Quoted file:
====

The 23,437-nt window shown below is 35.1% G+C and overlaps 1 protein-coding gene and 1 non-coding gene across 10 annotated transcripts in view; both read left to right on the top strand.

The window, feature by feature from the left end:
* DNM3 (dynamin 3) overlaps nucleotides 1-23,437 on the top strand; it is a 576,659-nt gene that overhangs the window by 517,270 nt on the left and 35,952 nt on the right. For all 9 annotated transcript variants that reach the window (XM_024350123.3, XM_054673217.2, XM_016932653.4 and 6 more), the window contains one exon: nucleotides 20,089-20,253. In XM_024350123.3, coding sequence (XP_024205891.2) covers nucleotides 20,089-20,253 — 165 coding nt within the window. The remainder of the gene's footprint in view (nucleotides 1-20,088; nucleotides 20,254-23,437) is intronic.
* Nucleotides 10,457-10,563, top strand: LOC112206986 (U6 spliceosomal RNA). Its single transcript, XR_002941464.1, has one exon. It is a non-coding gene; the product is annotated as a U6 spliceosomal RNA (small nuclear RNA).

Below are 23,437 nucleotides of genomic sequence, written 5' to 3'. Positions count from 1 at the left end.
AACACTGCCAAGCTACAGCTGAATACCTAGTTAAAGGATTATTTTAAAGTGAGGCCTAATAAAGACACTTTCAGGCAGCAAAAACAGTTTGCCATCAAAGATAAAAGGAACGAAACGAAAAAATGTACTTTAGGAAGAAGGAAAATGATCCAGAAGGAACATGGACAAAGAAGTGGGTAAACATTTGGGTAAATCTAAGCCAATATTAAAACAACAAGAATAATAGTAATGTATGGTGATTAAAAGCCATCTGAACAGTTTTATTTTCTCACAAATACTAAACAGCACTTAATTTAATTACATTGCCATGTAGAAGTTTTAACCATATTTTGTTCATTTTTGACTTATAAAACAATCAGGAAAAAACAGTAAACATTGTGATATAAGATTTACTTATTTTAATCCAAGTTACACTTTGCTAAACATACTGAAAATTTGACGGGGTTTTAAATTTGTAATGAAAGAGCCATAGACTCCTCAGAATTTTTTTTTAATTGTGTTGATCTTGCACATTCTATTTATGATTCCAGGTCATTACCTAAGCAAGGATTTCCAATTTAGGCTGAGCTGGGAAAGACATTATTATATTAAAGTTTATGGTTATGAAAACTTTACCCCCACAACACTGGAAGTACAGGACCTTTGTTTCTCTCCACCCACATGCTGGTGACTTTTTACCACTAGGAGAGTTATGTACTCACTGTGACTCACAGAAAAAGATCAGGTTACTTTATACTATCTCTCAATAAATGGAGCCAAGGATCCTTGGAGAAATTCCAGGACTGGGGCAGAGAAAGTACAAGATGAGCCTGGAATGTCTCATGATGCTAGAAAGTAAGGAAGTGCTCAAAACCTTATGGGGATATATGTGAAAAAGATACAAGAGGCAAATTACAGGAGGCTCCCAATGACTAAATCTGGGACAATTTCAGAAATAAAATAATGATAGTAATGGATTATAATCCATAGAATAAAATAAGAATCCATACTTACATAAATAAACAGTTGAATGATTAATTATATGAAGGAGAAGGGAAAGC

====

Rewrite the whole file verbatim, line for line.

The 23,437-nt window shown below is 35.1% G+C and overlaps 1 protein-coding gene and 1 non-coding gene across 10 annotated transcripts in view; both read left to right on the top strand.

The window, feature by feature from the left end:
* DNM3 (dynamin 3) overlaps nucleotides 1-23,437 on the top strand; it is a 576,659-nt gene that overhangs the window by 517,270 nt on the left and 35,952 nt on the right. For all 9 annotated transcript variants that reach the window (XM_024350123.3, XM_054673217.2, XM_016932653.4 and 6 more), the window contains one exon: nucleotides 20,089-20,253. In XM_024350123.3, coding sequence (XP_024205891.2) covers nucleotides 20,089-20,253 — 165 coding nt within the window. The remainder of the gene's footprint in view (nucleotides 1-20,088; nucleotides 20,254-23,437) is intronic.
* Nucleotides 10,457-10,563, top strand: LOC112206986 (U6 spliceosomal RNA). Its single transcript, XR_002941464.1, has one exon. It is a non-coding gene; the product is annotated as a U6 spliceosomal RNA (small nuclear RNA).

Below are 23,437 nucleotides of genomic sequence, written 5' to 3'. Positions count from 1 at the left end.
AACACTGCCAAGCTACAGCTGAATACCTAGTTAAAGGATTATTTTAAAGTGAGGCCTAATAAAGACACTTTCAGGCAGCAAAAACAGTTTGCCATCAAAGATAAAAGGAACGAAACGAAAAAATGTACTTTAGGAAGAAGGAAAATGATCCAGAAGGAACATGGACAAAGAAGTGGGTAAACATTTGGGTAAATCTAAGCCAATATTAAAACAACAAGAATAATAGTAATGTATGGTGATTAAAAGCCATCTGAACAGTTTTATTTTCTCACAAATACTAAACAGCACTTAATTTAATTACATTGCCATGTAGAAGTTTTAACCATATTTTGTTCATTTTTGACTTATAAAACAATCAGGAAAAAACAGTAAACATTGTGATATAAGATTTACTTATTTTAATCCAAGTTACACTTTGCTAAACATACTGAAAATTTGACGGGGTTTTAAATTTGTAATGAAAGAGCCATAGACTCCTCAGAATTTTTTTTTAATTGTGTTGATCTTGCACATTCTATTTATGATTCCAGGTCATTACCTAAGCAAGGATTTCCAATTTAGGCTGAGCTGGGAAAGACATTATTATATTAAAGTTTATGGTTATGAAAACTTTACCCCCACAACACTGGAAGTACAGGACCTTTGTTTCTCTCCACCCACATGCTGGTGACTTTTTACCACTAGGAGAGTTATGTACTCACTGTGACTCACAGAAAAAGATCAGGTTACTTTATACTATCTCTCAATAAATGGAGCCAAGGATCCTTGGAGAAATTCCAGGACTGGGGCAGAGAAAGTACAAGATGAGCCTGGAATGTCTCATGATGCTAGAAAGTAAGGAAGTGCTCAAAACCTTATGGGGATATATGTGAAAAAGATACAAGAGGCAAATTACAGGAGGCTCCCAATGACTAAATCTGGGACAATTTCAGAAATAAAATAATGATAGTAATGGATTATAATCCATAGAATAAAATAAGAATCCATACTTACATAAATAAACAGTTGAATGATTAATTATATGAAGGAGAAGGGAAAGC